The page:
Many families around Ireland are deep in preparations for the Christmas holidays and though it is a time of joy, it puts a lot of pressure on hard pressed parents who are likely to be struggling to manage the household budget. It is so important to know your limits in terms of your finances and to avoid unnecessary debt this Christmas. This week we published the results of our Christmas spending survey and we are urging people to be mindful about what they are spending this Christmas. We would also strongly urge people to avoid using moneylenders. Borrowing from high cost moneylenders can result in many getting trapped in a cycle of debt from which it is very hard to break free.
In terms of sentiment ahead of Christmas 2014 - 29% people feel better about their financial situation in the run up to Christmas 2014, this represents a slight improvement compared to 25% in 2013. Men (32%) compared to women (27%) are happier about their finances. 48% feel that the recent Budget will have little impact on ability to spend this Christmas with 49% feeling that money will be as tight has it has been in the past years.
We all know that December in particular is an expensive month which can put a serious strain on household budgets. Our survey finds that three-quarters find managing their household bills and expenses much harder over the Christmas period with 51% struggling to heat their home, 40% struggling to manage their utility bills, 39% struggling with the mortgage/rent payments and 35% struggling with food costs.
While many people tell us that they are feeling a little bit more positive about the economy, 30% fear money worries will spoil Christmas 2014. This is down from 33% in 2013. 60% say that Christmas will still be enjoyable regardless of money worries. The numbers who say they will really struggle to give their families a happy Christmas (5%) is down from 10% in 2011 at the height of the economic crisis.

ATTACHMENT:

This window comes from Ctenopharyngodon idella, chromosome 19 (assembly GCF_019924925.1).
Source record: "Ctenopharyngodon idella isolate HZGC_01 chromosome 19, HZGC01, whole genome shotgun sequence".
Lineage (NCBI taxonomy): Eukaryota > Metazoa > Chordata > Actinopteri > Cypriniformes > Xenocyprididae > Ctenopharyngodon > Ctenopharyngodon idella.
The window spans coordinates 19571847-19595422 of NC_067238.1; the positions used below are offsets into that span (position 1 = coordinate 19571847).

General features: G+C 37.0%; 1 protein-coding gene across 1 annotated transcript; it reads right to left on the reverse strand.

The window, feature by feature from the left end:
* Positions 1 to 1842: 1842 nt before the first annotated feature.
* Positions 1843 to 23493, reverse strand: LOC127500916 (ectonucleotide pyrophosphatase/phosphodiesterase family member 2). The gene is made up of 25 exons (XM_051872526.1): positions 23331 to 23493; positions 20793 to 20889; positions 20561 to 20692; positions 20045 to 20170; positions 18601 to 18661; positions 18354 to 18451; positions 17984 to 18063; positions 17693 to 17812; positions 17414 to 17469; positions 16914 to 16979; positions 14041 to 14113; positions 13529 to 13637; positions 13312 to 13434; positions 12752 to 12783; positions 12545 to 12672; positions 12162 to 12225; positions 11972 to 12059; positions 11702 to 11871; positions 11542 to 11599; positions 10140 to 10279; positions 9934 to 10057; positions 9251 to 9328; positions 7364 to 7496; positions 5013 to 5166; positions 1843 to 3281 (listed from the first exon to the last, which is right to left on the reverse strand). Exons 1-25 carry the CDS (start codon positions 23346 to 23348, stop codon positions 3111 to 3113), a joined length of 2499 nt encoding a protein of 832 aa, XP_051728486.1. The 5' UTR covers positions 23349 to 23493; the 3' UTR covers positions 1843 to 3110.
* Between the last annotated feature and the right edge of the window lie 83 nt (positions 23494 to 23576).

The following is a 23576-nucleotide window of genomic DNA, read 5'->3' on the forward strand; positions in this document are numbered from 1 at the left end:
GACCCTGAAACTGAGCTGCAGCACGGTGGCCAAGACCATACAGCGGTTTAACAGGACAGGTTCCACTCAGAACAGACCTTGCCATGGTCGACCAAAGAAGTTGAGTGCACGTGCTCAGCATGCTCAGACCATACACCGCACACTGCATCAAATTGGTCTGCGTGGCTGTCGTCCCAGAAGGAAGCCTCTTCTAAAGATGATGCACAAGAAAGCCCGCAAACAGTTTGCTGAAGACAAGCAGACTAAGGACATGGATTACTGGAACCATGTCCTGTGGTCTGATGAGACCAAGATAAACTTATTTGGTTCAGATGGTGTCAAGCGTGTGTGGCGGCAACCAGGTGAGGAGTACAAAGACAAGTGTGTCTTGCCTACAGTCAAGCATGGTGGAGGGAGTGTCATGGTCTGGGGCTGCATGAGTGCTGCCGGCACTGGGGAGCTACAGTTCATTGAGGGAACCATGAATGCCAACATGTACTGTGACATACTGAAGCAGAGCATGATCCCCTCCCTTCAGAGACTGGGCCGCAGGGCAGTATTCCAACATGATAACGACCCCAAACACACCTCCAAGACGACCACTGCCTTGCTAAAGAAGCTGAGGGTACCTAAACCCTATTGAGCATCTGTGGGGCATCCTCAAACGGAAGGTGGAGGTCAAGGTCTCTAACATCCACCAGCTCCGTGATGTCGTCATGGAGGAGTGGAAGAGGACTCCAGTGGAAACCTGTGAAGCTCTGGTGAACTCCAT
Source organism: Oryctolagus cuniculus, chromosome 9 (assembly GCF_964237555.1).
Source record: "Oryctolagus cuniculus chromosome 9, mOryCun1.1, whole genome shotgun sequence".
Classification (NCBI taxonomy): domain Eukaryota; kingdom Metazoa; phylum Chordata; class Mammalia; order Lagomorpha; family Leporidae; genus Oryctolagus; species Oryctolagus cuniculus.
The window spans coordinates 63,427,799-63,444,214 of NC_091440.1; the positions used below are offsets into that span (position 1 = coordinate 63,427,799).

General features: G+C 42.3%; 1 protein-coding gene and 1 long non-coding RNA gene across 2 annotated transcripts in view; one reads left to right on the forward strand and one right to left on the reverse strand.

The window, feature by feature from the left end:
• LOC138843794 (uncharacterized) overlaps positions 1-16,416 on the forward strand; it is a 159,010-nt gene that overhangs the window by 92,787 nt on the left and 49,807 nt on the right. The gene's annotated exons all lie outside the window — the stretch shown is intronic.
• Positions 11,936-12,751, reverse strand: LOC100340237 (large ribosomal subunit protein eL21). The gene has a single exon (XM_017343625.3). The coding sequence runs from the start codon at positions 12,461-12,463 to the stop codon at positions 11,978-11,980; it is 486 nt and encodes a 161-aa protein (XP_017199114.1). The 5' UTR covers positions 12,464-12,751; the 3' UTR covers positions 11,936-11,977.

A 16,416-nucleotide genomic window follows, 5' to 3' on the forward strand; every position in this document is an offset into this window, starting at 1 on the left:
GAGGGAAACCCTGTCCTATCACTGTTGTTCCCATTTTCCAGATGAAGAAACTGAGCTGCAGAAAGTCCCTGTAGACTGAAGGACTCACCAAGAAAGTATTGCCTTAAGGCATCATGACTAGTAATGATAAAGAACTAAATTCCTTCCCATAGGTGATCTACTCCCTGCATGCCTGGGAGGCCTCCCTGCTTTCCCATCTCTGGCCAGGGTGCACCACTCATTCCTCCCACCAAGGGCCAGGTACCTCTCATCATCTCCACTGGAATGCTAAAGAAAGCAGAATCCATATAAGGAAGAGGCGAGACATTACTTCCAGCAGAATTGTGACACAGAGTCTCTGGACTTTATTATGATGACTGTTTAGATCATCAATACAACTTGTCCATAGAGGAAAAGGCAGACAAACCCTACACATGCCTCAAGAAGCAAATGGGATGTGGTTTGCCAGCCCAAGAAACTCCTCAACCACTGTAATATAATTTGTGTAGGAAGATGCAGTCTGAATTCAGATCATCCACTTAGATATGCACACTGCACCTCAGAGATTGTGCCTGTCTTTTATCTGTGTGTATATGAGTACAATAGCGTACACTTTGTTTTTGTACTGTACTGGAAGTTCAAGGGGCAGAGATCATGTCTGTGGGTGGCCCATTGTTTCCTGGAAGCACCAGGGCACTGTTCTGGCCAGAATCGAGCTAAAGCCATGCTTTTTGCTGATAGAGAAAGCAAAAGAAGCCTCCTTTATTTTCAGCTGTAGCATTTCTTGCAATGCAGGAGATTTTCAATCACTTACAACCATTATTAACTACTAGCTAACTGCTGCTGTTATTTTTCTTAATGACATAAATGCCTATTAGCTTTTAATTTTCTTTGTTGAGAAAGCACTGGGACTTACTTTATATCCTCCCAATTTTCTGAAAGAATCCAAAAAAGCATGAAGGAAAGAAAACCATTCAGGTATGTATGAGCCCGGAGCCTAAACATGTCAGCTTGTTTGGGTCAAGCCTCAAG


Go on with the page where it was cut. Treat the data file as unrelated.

Irish consumers expect to spend on average €600 this Christmas compared to €590 at Christmas 2014. Men are expected to spend more than women this Christmas, spending on average €614in 2014 (€600 in 2013 / €513 in 2012) compared to women €588 in 2014 (€585 in 2013 / €537 in 2012)
The provincial breakdown of spend in 2014 is as follows: Dublin - €608 / Rest of Leinster - €611 / Munster – €592 / Ulster - €590 / Connacht - €578. Parents in Ireland plan to spend on average €180 on Santa presents this year, this is a slight fall from €185 in 2013.
There is a strong belief (71%) that Irish people spend too much money on Christmas but 60% said there is nothing better than a proper Irish Christmas. For 59% spending time with family is the most important part of Christmas.
36% will have sufficient money in their monthly income to pay for Christmas, this is a drop from 40% in 2013. More males (39%) than females (34%) are in this position. A further 26% are likely to dip into their general savings or 18% into savings specifically for Christmas. 51% find that they will have to borrow money to pay for Christmas 2014. On average the amount being borrowed is €417, up from €410 at Christmas 2013. More females (52%) are likely to borrow than men (49%). 7% are likely to use their credit cards as their main source of finance to pay for Christmas celebrations, with more men (9%) than women (5%) likely to do so in 2014.
In 2014, 6% people have approached or will consider approaching a moneylender to borrow for Christmas expenses. Young adults are the group most likely to approach a moneylender with 9% having done so and a further 8% considering doing so. More men than women are likely to approach or consider approaching a moneylender.
On average it will take consumers 8 ½ weeks to recover from over-spending at Christmas time, this is down slightly from 9 weeks in 2013. A further 6% are taking 6 months to recover and 4% 9+ months to recover. Males consumers recover more quickly (8 weeks) compared to females (9 weeks)
35% of consumers will do their Christmas shopping outside of the Republic of Ireland (up from 29% in 2013). Females are more inclined to their shopping elsewhere (38%) compared to males (30%)
28% of all Christmas food shopping is likely to take place in Tesco (drop from 31%) in 2013, 21% are likely to shop in Dunnes (on par with 2013) Aldi & Lidl continue to increase in popularity (combined 30% of consumers likely to shop) up from 26% in 2013.
Consumers continue to show mixed sentiment towards perceived value of goods and services on the high street in Ireland. 39% feel there isn’t good value at all, 45% feel that they need to shop around to get good value. Only 16% felt that there was good value to be found on the high street.